Despite whatever artistic merit it might want to posess, the end result is a hard to watch mess which just seems self indulgent. Rather than setting out to make a film with a point, it feels like the brothers-in-law are playing a joke on you and looking to make a quick buck out of filming it. I can only see two intentions behind making this movie, either as a serious film about actors and their private lives, or as a comedy.
The film fails on both fronts. Phoenix’s assumed persona is little more than an idiot, he plays a role which wouldn’t be outside of the ouvre of Jack Black. There are no moments of humanity to relate to, no tender beats to endear this invented version of Joaquin Phoenix to us. All we are left with is a fool acting up on camera, which would be fine if this was a comedy. It’s not. There are no laughs here, there’s no cringeworthy moments, in fact I can’t think of a time during the film when I felt anything but bewildered and bored.
All this leads to one final scene, without dialogue, of Phoenix walking up a stream until submerged, all the while scored by a lonely piano. At this point I was done with the film, and adding a faux meanignful moment at the end just smacked of a desperation to be taken seriously. We can’t be expected to feel empathy with a character suddenly, just because the film tells us to.
If this film had worked it could have been a game changer, instead it ends up being a character study of an unlikeable twerp, a high-concept Borat. Maybe this film could have had something to say about ‘real-life’ celebrity but it burns that bridge with sheer bloody-minded silliness. Doubtless Phoenix is a great actor, but this project was simply a waste of his time and yours.
…on how to ruin a franchise. I did it in the first attempt. A good friend of mine put me onto XtraNormal, a site where you can create your own movies over the internets. His version is hilarious and it made me want to try it too.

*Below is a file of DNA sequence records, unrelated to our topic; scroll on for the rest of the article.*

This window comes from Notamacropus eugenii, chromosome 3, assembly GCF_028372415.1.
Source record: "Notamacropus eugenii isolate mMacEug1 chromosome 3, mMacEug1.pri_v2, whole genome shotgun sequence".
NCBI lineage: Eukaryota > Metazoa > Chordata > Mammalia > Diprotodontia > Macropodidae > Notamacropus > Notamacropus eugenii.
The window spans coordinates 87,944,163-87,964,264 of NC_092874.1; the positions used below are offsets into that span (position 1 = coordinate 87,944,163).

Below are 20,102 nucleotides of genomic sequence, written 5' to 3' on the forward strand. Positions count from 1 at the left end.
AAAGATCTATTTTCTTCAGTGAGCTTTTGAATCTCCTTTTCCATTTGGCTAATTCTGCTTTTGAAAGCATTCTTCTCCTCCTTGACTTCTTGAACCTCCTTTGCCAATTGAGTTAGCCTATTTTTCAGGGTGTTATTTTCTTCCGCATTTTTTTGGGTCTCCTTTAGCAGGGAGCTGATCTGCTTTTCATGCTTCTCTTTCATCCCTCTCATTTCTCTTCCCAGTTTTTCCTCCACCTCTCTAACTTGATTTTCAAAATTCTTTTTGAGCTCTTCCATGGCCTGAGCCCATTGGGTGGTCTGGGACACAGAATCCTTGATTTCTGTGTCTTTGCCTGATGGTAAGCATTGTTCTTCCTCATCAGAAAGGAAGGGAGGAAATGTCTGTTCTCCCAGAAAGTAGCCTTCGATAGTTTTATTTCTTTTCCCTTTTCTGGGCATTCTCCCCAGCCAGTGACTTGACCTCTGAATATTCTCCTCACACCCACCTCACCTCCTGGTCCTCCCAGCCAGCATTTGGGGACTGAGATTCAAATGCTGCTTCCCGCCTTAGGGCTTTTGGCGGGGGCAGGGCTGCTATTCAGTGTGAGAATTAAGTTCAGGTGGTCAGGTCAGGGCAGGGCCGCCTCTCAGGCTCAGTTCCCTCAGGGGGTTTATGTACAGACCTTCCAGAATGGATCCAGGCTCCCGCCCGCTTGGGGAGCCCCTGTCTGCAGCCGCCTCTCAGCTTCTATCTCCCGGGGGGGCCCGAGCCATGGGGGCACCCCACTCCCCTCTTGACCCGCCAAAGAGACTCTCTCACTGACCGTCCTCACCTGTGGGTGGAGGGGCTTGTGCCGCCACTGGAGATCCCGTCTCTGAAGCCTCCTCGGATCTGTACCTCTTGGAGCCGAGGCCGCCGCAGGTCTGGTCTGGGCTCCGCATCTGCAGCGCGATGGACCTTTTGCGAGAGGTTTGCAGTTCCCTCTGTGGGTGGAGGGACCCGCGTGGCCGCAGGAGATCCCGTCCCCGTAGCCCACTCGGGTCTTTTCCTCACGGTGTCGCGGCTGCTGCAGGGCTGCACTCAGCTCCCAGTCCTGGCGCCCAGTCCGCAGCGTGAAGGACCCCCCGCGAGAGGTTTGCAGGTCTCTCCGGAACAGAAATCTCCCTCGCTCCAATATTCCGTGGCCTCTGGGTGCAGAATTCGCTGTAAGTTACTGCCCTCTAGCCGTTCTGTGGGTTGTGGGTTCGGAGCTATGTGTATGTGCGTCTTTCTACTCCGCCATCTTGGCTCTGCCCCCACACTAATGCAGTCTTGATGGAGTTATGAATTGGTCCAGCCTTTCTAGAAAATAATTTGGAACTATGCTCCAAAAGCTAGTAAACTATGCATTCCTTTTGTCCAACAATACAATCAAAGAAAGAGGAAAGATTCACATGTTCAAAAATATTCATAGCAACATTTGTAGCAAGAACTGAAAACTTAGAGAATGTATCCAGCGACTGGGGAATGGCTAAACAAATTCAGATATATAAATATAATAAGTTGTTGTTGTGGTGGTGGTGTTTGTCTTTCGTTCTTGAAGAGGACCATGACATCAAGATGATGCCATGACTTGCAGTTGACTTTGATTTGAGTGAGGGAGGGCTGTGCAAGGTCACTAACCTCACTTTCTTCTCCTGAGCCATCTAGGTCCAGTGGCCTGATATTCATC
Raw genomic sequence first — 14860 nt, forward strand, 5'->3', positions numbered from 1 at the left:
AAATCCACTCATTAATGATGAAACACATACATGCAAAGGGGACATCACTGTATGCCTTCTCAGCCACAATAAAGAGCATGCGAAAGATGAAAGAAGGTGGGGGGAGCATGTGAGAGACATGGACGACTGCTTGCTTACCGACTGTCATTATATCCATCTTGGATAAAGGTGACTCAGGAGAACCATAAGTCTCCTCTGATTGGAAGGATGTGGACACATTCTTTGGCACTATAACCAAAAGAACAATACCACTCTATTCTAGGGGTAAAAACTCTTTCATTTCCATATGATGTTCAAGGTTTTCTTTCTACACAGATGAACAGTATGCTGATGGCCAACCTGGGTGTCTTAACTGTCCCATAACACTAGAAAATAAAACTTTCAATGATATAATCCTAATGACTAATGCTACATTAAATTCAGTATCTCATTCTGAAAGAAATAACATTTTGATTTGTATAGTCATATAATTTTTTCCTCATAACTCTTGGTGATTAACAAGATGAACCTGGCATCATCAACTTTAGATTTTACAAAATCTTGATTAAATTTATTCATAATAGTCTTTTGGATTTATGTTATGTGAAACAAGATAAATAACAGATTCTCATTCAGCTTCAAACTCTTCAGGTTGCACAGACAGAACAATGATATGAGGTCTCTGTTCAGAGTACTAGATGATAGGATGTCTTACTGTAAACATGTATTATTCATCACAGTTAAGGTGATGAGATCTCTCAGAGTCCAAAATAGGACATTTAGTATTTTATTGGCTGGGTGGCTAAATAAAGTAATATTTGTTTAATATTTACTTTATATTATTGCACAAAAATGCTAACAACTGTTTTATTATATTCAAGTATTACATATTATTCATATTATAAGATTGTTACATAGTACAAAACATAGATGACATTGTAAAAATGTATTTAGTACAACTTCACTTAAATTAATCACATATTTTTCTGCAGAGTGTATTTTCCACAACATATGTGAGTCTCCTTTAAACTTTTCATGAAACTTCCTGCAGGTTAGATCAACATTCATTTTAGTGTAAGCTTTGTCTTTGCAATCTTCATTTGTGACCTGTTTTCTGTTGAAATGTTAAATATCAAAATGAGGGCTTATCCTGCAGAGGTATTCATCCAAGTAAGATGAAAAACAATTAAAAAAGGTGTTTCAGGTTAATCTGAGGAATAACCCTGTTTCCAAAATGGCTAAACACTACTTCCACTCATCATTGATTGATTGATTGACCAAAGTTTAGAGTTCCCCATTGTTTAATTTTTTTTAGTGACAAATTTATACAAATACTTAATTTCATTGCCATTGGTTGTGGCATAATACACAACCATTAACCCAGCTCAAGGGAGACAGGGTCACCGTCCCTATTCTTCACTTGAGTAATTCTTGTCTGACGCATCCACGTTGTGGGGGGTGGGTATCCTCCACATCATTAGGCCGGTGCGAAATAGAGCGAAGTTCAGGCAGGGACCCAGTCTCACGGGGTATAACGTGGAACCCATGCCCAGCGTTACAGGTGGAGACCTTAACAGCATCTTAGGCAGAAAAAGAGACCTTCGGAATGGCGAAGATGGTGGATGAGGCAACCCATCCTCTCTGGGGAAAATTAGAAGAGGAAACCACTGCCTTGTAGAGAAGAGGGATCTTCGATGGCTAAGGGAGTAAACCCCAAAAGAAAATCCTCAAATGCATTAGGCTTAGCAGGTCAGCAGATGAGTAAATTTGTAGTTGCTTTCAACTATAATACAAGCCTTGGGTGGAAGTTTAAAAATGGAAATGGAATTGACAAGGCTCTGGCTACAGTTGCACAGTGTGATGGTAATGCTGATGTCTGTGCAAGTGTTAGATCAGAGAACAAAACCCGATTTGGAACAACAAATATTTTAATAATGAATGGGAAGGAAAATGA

I think I may be spending some time with this…
A couple of weeks ago I managed to spend every night of the week at the cinema catching up with the Oscar nominations. While I didn’t get to see the Oscars, as subscribing to Sky movies is daylight robbery, I did manage to see some excellent films such as Frost/Nixon (my movie of the year) and Darren Aronofsky,‘s The Wrestler, otherwise known as Mickey Rourke Strikes Back.
For those not into watching excellent pieces of cinema; The Wrestler is the story of a washed up 1980′s wrestling superstar. Now destitute, Randy ‘The Ram’ Robinson is living life the only way he knows, and how that affects the relationship with his daughter and would-be squeeze. A major part of the film is Randy’s ties to his past fame, with one particular scene showing him and a young boy playing Wrestle Jam ’88, a fictional NES game from The Ram’s heyday. Kotaku ran a great article about the making of this piece of game art, I suggest you read it and be enlightened. I also suggest you see The Wrestler, it is not bobbins.
Apparently Aronofsky demanded a playable game, which was provided by brother and sister team Kristyn Hume and Randall Furino. All in all the game was a lightly featured clone of Wrestlemania, and even had it’s own 8-bit theme song (linked below). I adore this kind of commitment to building a film’s versimilitude, sure you could have run a video of any old game, or cobbled together some footage but here the production team seem to have gone one step further and made a work of homage from something many would consider no more than set dressing. Bravo!
Star Wars is so over.
Partially inspired by Ralph’s mini rant about the Dragonball movie, I thought I’d take a post to talk about the current speight of comic (or graphic novel, if you can’t bear to call them comics) to film translations.